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At a time when critical thinking seems to rest on an unshakeable basis, Scheler starts questionning a set of Kant’s typical principles. The one he attacks most strongly is the rationalist scheme from which they all originate. In that respect, specialists explain that the central part of his philosophy opposis feelings to intellect. We do not want to renew this observation, even under a new angle, but rather to unveil the conditions which make it possible. The originality of Scheler’s thinking, beyond his opposition to the all powerful reason, is mostly due to the rigourous and concise building of a phenomenological framework which can supply the tools necessary to the elaboration of his criticism. Indeed, Scheler only subordinates reason to feelings after a long phenomenological work questioning subject and Ego. We here wish to reconstitute this approach, following step by step the way he takes to distance himself from the transcendantal synthesis and unity to become oriented toward a thinking of diversity.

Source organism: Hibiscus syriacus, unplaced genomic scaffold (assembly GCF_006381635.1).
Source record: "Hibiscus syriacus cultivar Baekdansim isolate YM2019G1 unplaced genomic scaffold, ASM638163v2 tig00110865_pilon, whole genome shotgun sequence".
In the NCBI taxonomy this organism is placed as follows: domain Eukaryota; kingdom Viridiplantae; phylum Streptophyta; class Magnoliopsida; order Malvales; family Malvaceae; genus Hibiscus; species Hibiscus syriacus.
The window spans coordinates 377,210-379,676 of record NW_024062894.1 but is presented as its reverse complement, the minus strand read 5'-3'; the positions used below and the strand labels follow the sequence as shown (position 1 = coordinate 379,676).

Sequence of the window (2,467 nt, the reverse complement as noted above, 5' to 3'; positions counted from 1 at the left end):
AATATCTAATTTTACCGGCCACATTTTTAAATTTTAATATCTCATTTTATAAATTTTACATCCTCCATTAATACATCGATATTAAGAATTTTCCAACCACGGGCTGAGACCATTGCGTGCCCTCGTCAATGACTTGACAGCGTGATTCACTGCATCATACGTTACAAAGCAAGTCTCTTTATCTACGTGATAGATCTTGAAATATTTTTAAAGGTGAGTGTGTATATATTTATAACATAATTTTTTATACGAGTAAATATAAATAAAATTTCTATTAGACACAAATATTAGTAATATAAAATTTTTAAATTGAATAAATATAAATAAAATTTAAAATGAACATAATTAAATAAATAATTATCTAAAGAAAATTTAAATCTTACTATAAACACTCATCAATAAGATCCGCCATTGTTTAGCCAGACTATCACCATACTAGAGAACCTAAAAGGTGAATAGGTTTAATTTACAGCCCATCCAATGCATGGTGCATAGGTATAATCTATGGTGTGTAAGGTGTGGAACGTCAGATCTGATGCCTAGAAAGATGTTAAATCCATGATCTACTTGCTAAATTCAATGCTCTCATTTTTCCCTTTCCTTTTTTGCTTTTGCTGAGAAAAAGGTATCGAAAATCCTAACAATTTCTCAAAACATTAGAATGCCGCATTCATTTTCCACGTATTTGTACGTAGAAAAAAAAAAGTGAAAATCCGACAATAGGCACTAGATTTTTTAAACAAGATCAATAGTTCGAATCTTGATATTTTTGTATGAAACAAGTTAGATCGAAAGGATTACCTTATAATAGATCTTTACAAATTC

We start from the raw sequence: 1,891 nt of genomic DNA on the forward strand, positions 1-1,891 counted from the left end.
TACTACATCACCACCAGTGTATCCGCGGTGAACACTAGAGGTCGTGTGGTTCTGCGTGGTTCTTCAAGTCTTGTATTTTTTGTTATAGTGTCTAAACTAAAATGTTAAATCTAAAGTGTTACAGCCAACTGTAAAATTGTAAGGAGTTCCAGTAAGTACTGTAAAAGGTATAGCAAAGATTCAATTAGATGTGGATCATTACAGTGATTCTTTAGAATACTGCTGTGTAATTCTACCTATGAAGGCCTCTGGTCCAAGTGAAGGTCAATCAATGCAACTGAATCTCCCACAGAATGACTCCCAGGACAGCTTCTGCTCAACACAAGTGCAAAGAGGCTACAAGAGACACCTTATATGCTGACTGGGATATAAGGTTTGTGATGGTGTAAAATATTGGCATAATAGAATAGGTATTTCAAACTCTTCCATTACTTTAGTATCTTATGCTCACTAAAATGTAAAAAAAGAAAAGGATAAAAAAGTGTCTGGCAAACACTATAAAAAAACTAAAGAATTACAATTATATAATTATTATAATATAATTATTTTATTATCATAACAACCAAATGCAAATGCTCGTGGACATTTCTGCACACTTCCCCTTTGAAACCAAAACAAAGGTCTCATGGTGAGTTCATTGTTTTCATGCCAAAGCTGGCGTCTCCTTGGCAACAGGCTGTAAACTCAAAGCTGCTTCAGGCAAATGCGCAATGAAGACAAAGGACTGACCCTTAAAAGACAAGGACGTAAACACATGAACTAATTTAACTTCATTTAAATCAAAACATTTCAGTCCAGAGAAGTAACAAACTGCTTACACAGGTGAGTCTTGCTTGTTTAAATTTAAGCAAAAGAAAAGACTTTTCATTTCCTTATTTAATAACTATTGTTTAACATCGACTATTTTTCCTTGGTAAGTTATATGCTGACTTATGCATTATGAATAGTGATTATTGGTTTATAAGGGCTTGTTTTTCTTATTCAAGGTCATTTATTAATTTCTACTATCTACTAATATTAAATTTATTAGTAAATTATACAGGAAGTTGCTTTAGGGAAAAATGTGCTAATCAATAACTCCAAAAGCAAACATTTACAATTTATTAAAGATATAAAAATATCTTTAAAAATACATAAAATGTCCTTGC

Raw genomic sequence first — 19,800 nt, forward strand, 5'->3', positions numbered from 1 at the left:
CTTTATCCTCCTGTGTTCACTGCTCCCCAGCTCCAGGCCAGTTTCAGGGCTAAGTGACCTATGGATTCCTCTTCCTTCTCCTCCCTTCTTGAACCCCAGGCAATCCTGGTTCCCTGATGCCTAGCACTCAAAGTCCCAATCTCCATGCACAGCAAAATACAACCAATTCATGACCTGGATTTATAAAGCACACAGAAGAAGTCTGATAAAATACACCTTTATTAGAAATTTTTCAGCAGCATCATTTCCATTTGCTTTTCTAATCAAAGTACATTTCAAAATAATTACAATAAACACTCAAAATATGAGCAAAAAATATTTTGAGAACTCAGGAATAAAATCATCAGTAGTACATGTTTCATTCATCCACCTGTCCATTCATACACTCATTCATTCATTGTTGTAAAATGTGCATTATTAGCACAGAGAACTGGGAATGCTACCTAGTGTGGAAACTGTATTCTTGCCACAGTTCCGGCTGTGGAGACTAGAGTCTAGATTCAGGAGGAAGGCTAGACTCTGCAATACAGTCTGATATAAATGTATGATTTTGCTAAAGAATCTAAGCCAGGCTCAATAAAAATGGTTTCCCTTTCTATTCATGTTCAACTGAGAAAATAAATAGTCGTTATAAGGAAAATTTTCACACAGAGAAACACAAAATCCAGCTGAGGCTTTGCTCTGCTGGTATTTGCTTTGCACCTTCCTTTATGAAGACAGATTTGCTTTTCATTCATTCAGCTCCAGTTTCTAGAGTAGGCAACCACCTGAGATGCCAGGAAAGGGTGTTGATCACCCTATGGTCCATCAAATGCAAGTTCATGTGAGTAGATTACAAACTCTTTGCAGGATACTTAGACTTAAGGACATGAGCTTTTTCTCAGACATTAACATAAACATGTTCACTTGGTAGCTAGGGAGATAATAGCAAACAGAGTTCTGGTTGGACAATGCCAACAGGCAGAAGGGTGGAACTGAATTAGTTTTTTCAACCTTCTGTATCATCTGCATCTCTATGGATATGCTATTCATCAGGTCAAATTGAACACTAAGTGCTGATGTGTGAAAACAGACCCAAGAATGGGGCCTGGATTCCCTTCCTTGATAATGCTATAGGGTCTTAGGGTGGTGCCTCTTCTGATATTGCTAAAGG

• Transcendantalism
  • Subjectivity
  • Body
  • Time
  • Diversity
Bruno Frère
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